After Georgia's ruling party backtracked on electoral reforms, demonstrators took to the streets. Protesters say they are fighting not just for changes to the electoral system but for democracy itself.
Demonstrators continue to take to the streets with no sign of stopping. Several hundred have been protesting outside various government buildings and some have even set up tents at the foot of the steps leading to the parliament building's arches.
″We are here protesting because they lied to us, and they made a false promise," one young woman told DW at a rally. Demonstrators said they will protest until their demands for snap elections and a change to a proportional electoral system are met. Three people were detained during a protest outside the Georgian Dream party′s headquarters on Thursday and 10 were jailed for a rally that took place earlier this week, which police dispersed with water cannons.
Following June protests that left 240 people injured, Georgian Dream had promised to make changes to the country's electoral system, which critics say favors the ruling party, and move toward a system of proportional representation. Such a change would provide more space for smaller parties to be part of the decision-making process, allowing parliament to represent a wider segment of Georgian society.
″Georgian Dream has been lying to people and deceiving them for many years," one man said. "This isn′t the first time. But now they have crossed a line.″
A fight for democracy itself
More than an abstract debate over electoral reforms, protesters said they are fighting for democracy.
″Everybody understands that with the current system there may be no free and fair elections,″ David Bakradze, the leader of the European Georgia opposition party, told DW. ″This is about fundamental rights. The fundamental constitutional right of Georgia to choose its own government and to choose its own future through free and fair elections."
According to recent polls by the IRI, a US democracy group, the majority of Georgians have heard about the proposed electoral reform. Of those who know about it, the survey shows 78 percent support the change.
But among those in power, there is less willingness to change the system.
″No political party [in power] ever really wanted to change this system because it always favors the incumbent," said Mikheil Benidze, executive director of the International Society for Fair Elections and Democracy, an independent election monitoring NGO.
No changes were made when the current opposition was in power and at that time several politicians in the Georgian Dream party pushed for electoral reform as well, he added.
Disappointing international partners
The failed amendment vote sparked a deadlock in parliament with opposition politicians refusing to attend sessions this week, while 12 Georgian Dream members left the ruling party.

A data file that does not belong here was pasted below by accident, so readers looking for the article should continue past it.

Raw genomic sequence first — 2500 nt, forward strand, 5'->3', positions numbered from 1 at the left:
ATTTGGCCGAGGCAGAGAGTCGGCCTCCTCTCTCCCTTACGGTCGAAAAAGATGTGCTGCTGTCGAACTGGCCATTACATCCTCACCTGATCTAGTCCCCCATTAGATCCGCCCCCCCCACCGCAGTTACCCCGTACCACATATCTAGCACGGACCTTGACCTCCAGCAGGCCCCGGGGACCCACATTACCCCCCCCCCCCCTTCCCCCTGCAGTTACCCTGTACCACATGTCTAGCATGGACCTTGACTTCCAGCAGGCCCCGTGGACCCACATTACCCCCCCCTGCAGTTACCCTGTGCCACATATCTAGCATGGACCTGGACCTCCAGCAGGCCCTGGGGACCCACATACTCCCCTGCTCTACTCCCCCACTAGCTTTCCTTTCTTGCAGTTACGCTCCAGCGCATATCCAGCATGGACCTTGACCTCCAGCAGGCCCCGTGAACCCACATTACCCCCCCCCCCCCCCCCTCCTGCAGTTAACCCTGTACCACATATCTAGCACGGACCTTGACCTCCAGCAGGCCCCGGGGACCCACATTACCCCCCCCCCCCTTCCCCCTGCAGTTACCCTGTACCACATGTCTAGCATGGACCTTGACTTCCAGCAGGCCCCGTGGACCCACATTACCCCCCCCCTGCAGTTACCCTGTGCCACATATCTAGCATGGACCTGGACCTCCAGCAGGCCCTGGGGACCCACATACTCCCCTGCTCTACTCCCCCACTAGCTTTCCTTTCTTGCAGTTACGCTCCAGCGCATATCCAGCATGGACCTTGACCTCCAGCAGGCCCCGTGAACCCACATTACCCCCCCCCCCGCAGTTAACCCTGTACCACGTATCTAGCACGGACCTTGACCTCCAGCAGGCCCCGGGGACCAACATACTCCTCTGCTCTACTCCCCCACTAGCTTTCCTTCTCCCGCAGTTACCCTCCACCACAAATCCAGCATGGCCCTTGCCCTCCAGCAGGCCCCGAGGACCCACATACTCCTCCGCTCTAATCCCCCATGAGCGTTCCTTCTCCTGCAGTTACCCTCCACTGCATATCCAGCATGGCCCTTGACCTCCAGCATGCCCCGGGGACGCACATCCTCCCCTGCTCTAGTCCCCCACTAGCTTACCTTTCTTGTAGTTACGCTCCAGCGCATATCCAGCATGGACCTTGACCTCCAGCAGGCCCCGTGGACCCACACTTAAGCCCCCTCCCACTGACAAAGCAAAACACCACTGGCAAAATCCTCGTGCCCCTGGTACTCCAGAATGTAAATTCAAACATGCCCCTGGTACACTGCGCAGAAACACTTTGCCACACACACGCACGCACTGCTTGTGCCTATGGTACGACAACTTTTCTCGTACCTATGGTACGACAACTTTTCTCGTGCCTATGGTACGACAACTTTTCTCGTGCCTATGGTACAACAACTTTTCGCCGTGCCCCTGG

Tamar Chugoshvili, who served as first vice speaker in the parliament and foreign secretary of the party, was among them. She said she and her colleagues wanted to send a message about breaking promises made to the public as well as to Georgia's international partners.
″For months my role was to convince everyone that these amendments would pass," she told DW. "But because we have not delivered on this commitment, which was very clearly made from our side, I decided that I have to take responsibility for this failure.″
The US and the EU embassies in Georgia issued a joint statement in solidarity with the anti-government protesters, saying they ″recognize the deep disappointment of a wide segment of Georgian society at the failure of parliament to pass the constitutional amendments.″
Chugoshvili called Western support of crucial importance for Georgia, a country pushing to join Western institutions like NATO. ″Basically our future depends on how much the West is willing to support Georgia," she said.
A country where parties work together
Giorgi Volski, the leader of the Georgian Dream majority in parliament, agreed that Western support is important, especially for a country that fought a war with Russia in 2008. But he argued that Georgian Dream brought stability and social progress for people within Georgia and accused protesters of destabilizing the country.
″The opposition is trying to create some unrest around the parliament around some government buildings,″ Volski said. ″To me, all of them are citizens of Georgia. But when we are just talking about [a few] thousand people and half of them are just activists from certain political parties, we can′t talk about a political crisis."
For Mikheil Benidze of the International Society for Fair Elections and Democracy, the protests show change is what Georgians want.
″The protests here are clearly fueled by protesters′ pro-Western and pro-European values," he said. "What the Georgian public wants to have here is a country in which there is a fair representation, where it′s possible for parties to work together, and where it is also possible to have adequate checks and balances — rather than having single-party dominance."